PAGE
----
You are here: Louis’s story

Finding his place

Louis found school especially difficult because he struggled to deal with big groups of people. When he was younger, he was diagnosed with autism spectrum disorder, as his dad Graham recalls:

“When Louis was small, he was okay with the other kids. But from age 8 or 9 he stopped being able to talk to any strangers, or even family members if they came round. And he then couldn’t talk to me or his mum when they were round.

“When he started senior school, he was bullied a lot. He didn’t want to go to school, he hated it. He was stressed all the time. He wouldn’t go out and play, he had no friends. He was really isolated.”

Louis had shown an interest in music, and a support worker suggested trying out Plymouth Music Zone. “From that minute, this was ‘his place’,” says Graham

It took near enough four years before he could talk to everyone here. But this place has given him a purpose and given him friends amongst the music.

A breakthrough performance

Louis’s confidence grew slowly but steadily, and a huge moment came when he played onstage for the first time in front of around 60 people at a Plymouth Music Zone concert.

“He was sat by me and I could see he was shaking,” recalls Graham, “but he got up and he was the first up. His job was to actually start the first song on piano. It was one of the best moments of my life.”

Louis adds: “I love performing in front of people and the feeling I get while playing. I’ve recently started doing open mic events. It’s made me feel more confident and I can’t wait to perform onstage again.”

Musical skills and self-expression

Largely self-taught with support from the Plymouth Music Zone staff, Louis has made amazing progress on the guitar since picking it up two years ago.

“This place has taught me a lot about how music works and how to write music as well,” Louis continues. “I’m a big fan of blues, but I like nearly all genres. My first introduction to the guitar was Dire Straits.

“I write ambient music. When I was having a really bad stage in my life, [music leader] Karl showed me this setting on the amplifier called delay. Basically it’s a massive echo, and you can create really beautiful music with it.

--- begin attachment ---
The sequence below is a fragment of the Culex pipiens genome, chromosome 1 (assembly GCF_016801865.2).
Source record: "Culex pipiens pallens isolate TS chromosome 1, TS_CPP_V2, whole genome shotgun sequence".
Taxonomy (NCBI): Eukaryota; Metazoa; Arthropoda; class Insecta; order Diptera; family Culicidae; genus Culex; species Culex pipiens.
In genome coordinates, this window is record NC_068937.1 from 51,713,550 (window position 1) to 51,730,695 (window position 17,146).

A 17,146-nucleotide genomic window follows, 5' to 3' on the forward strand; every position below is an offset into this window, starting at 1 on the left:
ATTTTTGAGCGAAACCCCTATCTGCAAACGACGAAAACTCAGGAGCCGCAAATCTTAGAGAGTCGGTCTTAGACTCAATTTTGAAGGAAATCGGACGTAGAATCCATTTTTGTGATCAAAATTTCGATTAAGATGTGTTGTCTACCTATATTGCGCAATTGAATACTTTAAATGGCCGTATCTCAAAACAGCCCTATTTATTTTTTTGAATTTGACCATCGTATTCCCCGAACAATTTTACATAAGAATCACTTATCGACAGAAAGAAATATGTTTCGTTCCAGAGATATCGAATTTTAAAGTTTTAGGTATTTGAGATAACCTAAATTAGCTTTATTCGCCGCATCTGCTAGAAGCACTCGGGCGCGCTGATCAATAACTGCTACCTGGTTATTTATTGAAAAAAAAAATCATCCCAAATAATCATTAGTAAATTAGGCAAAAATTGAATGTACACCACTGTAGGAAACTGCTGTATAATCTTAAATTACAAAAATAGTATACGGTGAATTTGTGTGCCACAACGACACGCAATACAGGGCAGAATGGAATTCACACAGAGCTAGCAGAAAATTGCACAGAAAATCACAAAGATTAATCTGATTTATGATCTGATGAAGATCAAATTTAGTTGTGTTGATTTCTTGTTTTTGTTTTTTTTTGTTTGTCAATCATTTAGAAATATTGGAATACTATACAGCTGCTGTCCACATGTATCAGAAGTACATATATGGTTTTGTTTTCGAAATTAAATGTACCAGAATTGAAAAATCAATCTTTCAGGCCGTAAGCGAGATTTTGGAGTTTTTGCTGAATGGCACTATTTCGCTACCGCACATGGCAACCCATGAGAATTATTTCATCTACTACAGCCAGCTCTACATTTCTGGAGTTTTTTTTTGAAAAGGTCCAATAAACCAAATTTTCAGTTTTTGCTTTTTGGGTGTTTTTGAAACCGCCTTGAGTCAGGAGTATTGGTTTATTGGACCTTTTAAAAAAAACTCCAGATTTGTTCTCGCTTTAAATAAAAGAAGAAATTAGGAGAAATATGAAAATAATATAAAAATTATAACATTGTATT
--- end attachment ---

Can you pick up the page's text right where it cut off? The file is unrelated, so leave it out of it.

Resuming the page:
“I took that back home and started writing music like that, and it really helped because it got my feelings out.”

I’m not really a crying person. When people sometimes cry, that’s how they get their feelings out – when I play ambient music, that’s how I get my feelings out.

Teaching others

Jeany, Development Manager at Plymouth Music Zone, has seen Louis begin to develop his leadership skills, sharing his knowledge with younger children at the jam sessions.

“It’s so lovely to see the way he communicates with them and the interaction between them,” says Jeany. “He’s very patient and calm and I think they respond well to that. Perhaps he’ll make a wonderful music leader one day.”

Louis is now hoping to volunteer with Plymouth Music Zone, supporting the music leaders in a variety of music workshops. He wants to gain experience of working with people of all ages, using music to improve their lives.

Louis adds: “I love helping beginners, ‘cause music is such a beautiful gift, and I love to teach them my knowledge of it. I’ve helped some people on the piano and guitar, and they’re really improving. I would love to be a music leader in the future.”

Life outside the project

Away from Plymouth Music Zone, Louis is still working on building his confidence so he can interact with larger groups, or people he’s not already comfortable around. He’s currently applying to do a music course at college, and has an ambition of going to university one day.

Graham’s amazed by Louis’s progress. “His confidence when he’s around Plymouth Music Zone is fantastic. Within this building, he can talk to anyone. It’s helped him outside of here too – if someone talks to him and it’s to do with music, he can talk to them.

“I think if we hadn’t come here, he could still be mute with other people around. It’s all to do with the music. His mum passed away 15 months ago, but music helped him through that. Providing that he’s got music, he will cope.”

Louis adds: “When I’m not playing music I don’t feel that happy really, that’s why I love to play all the time. I’m always writing and experimenting with different variations of songs and different genres.

“I really don’t know where I’d be without my music. I’d probably just be sat at home on the computer all the time. I want to say a big thank you to everyone who’s changed my life completely.”

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Youth Music would like to thank Louis for sharing his story. A special thank you also goes to players of the National Lottery for the funding we receive each year through Arts Council England.

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